LEGO’s ‘The Life of George’ Connects Physical and Virtual Gameplay

LEGO - Life of GeorgeI can’t remember a time where I didn’t have LEGO around. There have been more than 400 billion LEGO bricks produced since 1958, that makes 58 Lego bricks per person on Earth if my math is reasonable correct. There must be at least that many still stuffed down between the couch cushions at my parent’s house.

LEGO has always been a leader in incorporating technology into the product. They created a Lego website in 1996 in the very early days on the web. They created a line of programmable robotic bricks and bit called Mindstorms, which it developed in partnership with MIT Media Labs. LEGO’s Digital Designer software lets budding designers create models using virtual bricks, then post the results online at LEGO Design ByMe and purchase the real bricks to make the design in real life.

On October 1, LEGO released it’s latest product ‘The Life of George‘, an interactive game that requires the player to recreate the items that appear in George’s vacation photographs using LEGO bricks assembled and placed on a special gridded gaming mat. Players use the free iPhone app to score to time and capture an image to test the accuracy of your LEGO building skills. The game features 12 levels of play with 10 group of photos in each level. The game begins with images from George’s trip to Hawaii including sunglasses, palm trees, a crab, even a cocktail glass(??). You can challenge yourself or battle against one of your brick-building buddies for LEGO dominance.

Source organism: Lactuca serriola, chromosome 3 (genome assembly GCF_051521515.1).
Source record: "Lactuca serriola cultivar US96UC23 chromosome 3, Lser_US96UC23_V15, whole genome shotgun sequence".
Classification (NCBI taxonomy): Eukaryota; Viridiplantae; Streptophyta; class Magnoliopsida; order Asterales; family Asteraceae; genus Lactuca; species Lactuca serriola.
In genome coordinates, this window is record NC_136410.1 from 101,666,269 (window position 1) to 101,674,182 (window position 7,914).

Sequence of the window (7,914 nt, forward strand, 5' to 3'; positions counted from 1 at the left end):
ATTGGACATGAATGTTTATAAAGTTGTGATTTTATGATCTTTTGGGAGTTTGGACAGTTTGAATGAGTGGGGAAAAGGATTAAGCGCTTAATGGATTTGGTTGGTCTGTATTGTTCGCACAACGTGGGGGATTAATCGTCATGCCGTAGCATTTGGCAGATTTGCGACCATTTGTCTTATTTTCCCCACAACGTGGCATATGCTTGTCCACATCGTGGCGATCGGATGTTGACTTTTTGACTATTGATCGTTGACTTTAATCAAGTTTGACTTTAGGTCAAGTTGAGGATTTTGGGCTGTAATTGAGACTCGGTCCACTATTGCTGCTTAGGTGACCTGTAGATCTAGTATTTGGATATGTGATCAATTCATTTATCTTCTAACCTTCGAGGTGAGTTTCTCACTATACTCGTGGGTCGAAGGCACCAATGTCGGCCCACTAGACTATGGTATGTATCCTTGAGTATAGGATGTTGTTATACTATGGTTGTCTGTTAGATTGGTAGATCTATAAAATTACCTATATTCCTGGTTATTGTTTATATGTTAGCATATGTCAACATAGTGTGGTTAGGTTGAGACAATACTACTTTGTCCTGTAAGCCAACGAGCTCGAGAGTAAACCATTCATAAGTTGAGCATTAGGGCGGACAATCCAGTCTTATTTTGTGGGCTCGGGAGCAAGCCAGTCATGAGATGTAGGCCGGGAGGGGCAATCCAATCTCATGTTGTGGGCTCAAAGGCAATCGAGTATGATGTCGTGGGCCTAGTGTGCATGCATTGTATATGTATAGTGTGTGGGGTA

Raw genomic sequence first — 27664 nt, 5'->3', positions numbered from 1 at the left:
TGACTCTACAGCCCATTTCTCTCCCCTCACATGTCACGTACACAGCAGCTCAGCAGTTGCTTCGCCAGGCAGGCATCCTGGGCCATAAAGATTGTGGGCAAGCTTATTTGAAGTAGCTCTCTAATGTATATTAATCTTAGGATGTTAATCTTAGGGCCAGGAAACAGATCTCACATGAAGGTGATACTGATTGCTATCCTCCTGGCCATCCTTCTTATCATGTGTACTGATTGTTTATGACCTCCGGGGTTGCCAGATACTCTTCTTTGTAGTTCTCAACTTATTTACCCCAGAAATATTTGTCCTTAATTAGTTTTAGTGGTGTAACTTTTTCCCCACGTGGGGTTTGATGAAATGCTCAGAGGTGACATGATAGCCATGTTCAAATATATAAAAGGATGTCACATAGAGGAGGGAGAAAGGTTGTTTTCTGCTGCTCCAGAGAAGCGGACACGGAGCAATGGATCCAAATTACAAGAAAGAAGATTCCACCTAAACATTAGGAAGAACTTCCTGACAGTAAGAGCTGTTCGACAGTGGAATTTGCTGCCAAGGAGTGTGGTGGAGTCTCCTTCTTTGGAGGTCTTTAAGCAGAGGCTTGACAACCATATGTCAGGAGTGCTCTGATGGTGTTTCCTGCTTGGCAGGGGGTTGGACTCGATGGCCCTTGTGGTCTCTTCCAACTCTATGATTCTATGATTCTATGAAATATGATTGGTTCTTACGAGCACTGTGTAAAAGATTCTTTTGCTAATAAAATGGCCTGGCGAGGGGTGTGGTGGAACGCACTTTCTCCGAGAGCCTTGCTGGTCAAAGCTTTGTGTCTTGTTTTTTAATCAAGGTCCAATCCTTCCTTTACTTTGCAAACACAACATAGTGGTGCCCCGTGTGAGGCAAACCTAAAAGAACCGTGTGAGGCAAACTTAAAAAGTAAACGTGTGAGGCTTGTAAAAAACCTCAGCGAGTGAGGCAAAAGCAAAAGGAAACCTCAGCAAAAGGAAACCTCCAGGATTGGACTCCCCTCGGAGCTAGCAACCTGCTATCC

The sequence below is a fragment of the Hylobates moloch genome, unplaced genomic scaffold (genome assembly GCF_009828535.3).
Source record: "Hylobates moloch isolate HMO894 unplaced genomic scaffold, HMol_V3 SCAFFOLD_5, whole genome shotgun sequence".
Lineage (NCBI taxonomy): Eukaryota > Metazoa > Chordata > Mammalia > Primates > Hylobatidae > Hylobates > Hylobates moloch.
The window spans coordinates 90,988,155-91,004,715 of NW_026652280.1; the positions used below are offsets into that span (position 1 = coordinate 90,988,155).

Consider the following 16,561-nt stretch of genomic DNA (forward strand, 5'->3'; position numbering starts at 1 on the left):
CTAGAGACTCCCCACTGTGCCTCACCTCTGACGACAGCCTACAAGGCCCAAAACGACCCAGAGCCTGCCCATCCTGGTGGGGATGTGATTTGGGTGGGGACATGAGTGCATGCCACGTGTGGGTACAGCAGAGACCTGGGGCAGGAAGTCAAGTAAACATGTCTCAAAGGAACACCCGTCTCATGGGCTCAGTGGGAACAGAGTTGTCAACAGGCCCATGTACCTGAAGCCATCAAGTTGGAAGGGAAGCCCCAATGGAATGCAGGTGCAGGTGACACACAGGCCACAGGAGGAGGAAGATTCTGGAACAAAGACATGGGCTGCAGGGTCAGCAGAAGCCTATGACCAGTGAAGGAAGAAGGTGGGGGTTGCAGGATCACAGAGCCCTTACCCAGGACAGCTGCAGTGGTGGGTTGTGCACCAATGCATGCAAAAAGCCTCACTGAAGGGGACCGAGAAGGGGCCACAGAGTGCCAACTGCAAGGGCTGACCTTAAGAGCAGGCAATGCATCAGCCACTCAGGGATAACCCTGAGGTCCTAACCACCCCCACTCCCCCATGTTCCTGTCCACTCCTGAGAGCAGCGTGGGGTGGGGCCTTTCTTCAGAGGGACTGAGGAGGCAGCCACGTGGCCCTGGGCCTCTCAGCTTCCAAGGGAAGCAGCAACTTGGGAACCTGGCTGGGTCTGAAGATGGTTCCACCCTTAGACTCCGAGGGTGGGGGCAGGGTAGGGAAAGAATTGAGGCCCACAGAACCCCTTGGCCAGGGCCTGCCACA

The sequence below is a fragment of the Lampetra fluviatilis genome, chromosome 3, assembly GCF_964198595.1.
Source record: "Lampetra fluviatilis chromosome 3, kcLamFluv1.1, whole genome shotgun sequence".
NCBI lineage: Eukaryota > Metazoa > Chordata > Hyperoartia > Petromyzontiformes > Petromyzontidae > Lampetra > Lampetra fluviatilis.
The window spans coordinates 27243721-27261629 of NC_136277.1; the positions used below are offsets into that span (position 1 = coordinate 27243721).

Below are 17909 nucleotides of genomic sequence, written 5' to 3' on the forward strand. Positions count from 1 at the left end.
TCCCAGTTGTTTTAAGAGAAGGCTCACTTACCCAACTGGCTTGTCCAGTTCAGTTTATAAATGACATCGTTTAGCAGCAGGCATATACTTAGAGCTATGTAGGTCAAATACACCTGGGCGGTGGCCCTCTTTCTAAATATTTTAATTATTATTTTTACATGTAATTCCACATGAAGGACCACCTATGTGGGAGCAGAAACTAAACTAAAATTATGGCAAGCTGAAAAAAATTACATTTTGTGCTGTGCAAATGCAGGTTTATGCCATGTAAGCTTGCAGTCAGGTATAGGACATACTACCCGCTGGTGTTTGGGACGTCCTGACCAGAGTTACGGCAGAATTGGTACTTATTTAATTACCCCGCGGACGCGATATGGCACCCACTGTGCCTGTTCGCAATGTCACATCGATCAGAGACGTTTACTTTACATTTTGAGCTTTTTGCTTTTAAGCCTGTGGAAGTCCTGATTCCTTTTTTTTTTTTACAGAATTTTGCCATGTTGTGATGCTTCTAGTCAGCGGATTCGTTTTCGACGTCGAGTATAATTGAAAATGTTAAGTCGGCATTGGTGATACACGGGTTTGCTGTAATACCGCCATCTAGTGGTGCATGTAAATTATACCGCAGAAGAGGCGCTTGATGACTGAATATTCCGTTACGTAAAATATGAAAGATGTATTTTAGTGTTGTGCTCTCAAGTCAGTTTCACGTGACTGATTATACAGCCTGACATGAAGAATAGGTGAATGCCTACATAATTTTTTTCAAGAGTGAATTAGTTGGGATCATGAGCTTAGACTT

‘The Life of George’ kit is available for $30 at LEGO stores now. The free ‘Life of George’ app is available in the Apple app store.

PBS Releases First Episode of Ken Burns’ Prohibition Doc to iPads first